“What are you doing?” A deep voice rumbled from behind and Tellan jumped in his boots. With a suppressed curse and his heart thudding in his throat, he whirled to find the large man from the outfitter shop standing close, his pale forehead wrinkled as he stared with those light eyes. He’d been wrong to think them blue; they were an arresting shade of cool turquoise, something he hadn’t been able to observe in those fleeting moments before.
“I’m looking…I’m seeing…” Drat, his childish stammer had returned at a terribly awkward moment. Singing the common words in his head to clear his tongue, he tried again. “I’m looking for my goods. Did you bring them?”
“No.” The big man clamped his full lips together and looked over Tellan’s shoulder as if bored. He was still encased in black and grey, even more layers this time, which made him appear too large to fit in standard accommodations. Could he even wedge those thick legs and that span of shoulders into a jump seat, let alone work the safety straps over his bulk?
“It’s right there.” The other man’s gesture startled Tellan and he jumped again, free of the irrelevant speculation about how much the big fellow weighed or the actual diameter of one of his thighs. He pointed at the orange bundle and Tellan spun around, nodding rapidly as if he could see through the wrappings to verify the contents.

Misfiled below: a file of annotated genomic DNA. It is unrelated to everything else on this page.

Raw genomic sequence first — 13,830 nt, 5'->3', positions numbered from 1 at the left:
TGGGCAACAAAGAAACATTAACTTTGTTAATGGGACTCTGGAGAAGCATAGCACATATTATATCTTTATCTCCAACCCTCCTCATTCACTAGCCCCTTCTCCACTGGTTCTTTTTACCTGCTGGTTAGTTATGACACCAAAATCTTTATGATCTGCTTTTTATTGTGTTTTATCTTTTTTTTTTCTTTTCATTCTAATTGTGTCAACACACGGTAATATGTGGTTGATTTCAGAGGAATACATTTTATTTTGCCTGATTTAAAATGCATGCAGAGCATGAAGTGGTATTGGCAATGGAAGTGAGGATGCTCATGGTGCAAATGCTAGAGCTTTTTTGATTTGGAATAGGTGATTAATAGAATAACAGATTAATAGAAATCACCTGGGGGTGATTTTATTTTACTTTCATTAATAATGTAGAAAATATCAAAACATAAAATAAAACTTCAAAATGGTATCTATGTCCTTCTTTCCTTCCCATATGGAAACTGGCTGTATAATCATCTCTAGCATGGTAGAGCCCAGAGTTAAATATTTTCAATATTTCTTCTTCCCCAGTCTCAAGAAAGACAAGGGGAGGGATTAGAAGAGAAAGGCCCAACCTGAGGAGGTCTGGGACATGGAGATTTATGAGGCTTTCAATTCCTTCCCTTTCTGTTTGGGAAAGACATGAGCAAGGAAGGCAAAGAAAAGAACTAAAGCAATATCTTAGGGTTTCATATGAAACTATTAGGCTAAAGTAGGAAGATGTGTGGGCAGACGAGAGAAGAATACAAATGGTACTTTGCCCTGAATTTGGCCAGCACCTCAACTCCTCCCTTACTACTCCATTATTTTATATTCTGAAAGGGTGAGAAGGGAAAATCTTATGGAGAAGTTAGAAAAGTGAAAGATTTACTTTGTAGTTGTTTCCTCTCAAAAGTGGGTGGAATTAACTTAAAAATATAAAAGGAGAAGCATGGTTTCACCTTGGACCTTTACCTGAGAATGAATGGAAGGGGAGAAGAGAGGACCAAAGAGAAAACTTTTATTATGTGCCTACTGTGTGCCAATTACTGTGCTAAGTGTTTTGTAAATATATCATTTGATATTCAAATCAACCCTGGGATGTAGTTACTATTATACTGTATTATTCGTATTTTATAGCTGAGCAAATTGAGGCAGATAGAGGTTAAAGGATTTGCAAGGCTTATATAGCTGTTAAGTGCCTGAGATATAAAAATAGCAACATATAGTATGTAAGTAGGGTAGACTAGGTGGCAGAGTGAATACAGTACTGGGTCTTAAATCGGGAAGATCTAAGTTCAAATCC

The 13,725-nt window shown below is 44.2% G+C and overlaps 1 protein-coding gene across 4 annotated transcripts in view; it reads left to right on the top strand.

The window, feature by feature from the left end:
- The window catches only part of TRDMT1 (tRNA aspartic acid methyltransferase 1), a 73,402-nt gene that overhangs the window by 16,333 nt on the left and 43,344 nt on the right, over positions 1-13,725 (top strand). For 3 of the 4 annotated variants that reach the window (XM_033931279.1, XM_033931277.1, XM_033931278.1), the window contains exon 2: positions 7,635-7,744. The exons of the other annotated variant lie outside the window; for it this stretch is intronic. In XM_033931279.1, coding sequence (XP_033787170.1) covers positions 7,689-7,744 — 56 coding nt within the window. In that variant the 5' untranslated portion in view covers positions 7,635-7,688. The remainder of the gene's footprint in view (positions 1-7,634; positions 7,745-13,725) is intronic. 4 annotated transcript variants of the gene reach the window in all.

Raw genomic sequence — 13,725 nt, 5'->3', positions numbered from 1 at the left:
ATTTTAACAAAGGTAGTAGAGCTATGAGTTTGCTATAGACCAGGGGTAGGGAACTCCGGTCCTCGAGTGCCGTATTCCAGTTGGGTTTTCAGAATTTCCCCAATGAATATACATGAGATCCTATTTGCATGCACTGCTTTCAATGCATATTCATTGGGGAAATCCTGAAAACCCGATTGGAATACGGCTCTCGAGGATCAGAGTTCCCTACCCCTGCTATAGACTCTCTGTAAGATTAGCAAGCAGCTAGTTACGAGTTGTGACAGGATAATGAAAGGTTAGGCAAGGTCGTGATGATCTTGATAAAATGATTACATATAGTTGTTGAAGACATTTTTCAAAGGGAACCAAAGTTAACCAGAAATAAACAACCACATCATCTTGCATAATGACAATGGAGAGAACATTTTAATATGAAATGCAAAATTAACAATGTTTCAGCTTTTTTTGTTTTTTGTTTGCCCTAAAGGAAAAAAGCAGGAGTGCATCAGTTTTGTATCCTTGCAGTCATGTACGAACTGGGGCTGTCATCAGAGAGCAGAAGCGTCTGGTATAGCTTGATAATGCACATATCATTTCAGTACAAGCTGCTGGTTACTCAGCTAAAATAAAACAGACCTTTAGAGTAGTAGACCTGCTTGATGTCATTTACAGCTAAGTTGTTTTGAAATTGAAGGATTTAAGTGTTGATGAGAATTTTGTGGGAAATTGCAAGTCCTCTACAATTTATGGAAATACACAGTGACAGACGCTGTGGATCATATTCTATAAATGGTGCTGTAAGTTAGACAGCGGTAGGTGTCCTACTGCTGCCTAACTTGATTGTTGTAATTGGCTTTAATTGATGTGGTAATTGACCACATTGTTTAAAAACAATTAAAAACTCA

“I see…of course…very good. Thank you.” The empty phrases clattered out of his dry mouth. Something about this fellow set him off. He hadn’t been this on edge around a man since he was a youth at his first social mixer. To be fair, this Jorant was intimidating, and there was no one around to help if in fact he should need it. Not that he would; he sensed no threat.